Free software for calculating bolt circles and similar: Origin now settable to bottom left! All values positive. Click Here

  5. #5
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    Default

    Quote Originally Posted by Evan
    I'm more interested in the "steam ram steering engine".
    Here's a photo of the steering engine.

    Allan

  6. #6
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    Nov 2001
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    Toledo, Ohio
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    Default

    From the photo, the "accumulator" appears to be on the head of a steam pump, possibly feed water or for the water jet. It is an expansion chamber, the same as on many pumping systems to smooth the flow.

    The steering engine appears to be a steam cylinder that moves the rudder. The rudder position is set by the screw mechanism which operates the cylinder valve. The vertical chain at the rear is from the helm to set position. If the rudder moves, steam is let into one side or the other of the cylinder to maintain the position. It is probably a bit more involved than that, but that is the basic operation.

    Pressure is maintained in the cylinder by removing the condensate with some form of steam trap. The steam supply is to the valve chest at the top of the cylinder, the line to the left is condensate return.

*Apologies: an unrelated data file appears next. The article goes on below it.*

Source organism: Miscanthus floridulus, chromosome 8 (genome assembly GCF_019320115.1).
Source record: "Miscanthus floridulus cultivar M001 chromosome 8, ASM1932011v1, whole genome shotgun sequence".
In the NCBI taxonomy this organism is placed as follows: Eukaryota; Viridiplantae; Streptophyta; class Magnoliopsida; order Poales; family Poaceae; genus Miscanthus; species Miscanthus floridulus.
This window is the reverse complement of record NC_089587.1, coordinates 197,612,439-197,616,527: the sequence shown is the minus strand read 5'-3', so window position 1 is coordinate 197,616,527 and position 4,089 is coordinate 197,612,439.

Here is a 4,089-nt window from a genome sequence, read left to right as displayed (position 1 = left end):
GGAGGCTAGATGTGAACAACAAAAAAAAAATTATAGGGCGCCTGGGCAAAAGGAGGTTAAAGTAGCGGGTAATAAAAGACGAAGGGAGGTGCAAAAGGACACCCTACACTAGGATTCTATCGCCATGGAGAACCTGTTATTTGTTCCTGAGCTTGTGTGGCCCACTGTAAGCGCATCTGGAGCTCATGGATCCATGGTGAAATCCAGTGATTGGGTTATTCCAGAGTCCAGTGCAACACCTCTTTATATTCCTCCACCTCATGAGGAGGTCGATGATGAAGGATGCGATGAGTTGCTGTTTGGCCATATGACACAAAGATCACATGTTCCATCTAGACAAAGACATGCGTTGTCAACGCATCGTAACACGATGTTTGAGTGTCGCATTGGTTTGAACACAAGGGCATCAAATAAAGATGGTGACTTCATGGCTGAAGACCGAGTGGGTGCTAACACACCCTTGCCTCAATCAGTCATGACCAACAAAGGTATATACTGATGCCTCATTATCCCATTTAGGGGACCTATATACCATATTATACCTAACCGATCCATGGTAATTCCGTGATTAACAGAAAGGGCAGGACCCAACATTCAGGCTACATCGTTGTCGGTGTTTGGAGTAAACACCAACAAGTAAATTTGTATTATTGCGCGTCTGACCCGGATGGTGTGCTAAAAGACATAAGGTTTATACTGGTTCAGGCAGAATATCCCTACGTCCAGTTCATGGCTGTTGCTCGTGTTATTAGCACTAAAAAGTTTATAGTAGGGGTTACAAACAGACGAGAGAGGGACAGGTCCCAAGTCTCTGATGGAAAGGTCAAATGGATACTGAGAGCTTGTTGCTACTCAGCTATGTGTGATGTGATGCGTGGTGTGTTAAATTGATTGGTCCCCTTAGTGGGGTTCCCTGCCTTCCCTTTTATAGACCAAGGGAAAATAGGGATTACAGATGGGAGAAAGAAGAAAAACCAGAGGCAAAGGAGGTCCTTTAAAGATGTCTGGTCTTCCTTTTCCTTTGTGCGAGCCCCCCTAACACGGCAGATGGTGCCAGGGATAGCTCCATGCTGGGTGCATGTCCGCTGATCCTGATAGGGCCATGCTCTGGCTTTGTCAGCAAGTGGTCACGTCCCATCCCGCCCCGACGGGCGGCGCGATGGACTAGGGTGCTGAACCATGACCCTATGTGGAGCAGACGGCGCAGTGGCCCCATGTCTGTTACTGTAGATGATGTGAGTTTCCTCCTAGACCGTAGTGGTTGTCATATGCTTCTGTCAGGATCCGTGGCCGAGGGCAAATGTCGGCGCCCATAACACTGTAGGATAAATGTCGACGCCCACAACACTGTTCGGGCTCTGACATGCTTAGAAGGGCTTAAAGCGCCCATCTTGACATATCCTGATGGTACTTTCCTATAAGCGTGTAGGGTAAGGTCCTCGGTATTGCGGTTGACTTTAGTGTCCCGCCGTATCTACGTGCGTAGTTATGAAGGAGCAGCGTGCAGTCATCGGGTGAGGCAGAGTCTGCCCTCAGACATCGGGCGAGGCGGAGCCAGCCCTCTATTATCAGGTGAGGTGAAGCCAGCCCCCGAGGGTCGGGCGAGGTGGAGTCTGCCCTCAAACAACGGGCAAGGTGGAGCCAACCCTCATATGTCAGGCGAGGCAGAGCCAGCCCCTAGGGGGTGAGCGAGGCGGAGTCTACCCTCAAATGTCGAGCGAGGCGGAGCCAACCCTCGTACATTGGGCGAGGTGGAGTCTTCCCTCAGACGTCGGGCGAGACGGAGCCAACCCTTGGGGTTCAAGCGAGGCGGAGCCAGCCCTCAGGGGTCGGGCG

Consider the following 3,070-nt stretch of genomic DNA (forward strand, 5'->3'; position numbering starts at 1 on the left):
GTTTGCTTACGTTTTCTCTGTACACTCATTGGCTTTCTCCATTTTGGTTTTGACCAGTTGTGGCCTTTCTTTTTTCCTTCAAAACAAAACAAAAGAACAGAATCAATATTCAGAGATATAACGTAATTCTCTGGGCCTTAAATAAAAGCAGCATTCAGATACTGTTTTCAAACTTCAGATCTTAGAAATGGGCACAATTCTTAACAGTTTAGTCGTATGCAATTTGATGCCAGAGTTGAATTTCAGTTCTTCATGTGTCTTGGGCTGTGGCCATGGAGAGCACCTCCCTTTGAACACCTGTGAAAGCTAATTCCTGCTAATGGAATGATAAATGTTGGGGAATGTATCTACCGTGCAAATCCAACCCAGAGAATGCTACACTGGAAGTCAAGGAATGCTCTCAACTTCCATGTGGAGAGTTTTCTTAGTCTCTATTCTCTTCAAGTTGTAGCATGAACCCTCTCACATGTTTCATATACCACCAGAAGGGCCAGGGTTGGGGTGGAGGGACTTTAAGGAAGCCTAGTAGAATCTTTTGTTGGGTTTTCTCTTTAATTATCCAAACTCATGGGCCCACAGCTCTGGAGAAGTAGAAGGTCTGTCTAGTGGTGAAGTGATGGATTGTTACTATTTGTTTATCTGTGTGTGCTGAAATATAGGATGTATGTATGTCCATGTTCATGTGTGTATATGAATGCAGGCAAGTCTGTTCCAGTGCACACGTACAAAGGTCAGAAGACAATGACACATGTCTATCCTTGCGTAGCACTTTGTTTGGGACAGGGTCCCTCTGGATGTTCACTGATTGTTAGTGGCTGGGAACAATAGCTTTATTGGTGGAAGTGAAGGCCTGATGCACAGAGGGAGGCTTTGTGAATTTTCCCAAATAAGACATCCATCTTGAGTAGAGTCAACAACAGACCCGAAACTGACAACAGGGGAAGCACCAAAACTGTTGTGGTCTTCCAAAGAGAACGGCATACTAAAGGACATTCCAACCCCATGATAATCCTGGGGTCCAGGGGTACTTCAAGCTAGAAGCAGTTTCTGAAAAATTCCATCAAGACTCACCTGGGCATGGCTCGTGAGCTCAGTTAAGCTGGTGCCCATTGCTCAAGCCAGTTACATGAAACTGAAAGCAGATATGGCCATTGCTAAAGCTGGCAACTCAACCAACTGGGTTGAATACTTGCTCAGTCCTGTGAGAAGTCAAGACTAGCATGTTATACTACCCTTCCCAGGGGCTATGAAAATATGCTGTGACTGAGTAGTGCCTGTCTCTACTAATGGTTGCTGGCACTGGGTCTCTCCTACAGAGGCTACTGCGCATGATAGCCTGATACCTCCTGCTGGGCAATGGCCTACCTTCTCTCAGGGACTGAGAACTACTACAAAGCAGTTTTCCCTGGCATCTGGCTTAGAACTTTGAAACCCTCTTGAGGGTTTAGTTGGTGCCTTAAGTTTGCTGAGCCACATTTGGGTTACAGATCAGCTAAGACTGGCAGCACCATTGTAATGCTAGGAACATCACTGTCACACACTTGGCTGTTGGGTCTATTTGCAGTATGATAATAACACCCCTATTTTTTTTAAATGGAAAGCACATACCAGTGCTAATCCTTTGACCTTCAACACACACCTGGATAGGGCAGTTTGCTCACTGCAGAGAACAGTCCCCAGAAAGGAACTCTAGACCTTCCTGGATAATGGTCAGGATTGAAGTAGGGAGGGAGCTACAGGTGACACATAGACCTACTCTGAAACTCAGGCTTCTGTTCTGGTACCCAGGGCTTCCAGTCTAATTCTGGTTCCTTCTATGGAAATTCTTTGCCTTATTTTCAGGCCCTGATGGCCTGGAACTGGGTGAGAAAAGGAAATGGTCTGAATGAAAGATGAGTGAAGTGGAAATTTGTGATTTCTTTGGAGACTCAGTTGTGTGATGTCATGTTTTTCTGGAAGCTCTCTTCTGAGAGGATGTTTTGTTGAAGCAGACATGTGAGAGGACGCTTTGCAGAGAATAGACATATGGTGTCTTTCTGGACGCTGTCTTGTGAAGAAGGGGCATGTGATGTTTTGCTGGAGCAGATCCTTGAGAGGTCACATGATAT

Thanks for the photos and drawing, the main deck would be a live steam modeler's dream to build.
    Last edited by JCHannum; 08-05-2009 at 08:45 AM.
    Jim H.

  7. #7
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    Kansas
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    Default

    How about the 2-71 engine with open exhaust?? JIM
    jim

  8. #8
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    Default

    Actually I noticed that too, I thought it was a 2-53 Detroit Diesel.

    According to this we are both wrong as they list it as a 3-71.

    More photos here.

  9. #9
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    Mar 2005
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    Palmer Alaska
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    Default Been years...

    I was onboard it in Everett. They had the Spuds down, and main engine set at ahead dead slow...

    Watching the connecting rods and cross slides run several feet back and forth was interesting.

    At both ends of the stroke, was a small pool of oil that a leather strap dipped in, and spread along the ways...

  10. #10
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    Quote Originally Posted by Bguns
    I was onboard it in Everett. They had the Spuds down, and main engine set at ahead dead slow...
    That must have been fascinating, to see the snagboat in actual operation. Those spud anchors where 20-odd feet long. The spuds plunged into the soft mud of the river bottoms, holding the boat against the swift current.

    Here is a photo of the foundry pattern for the spud points:

    Allan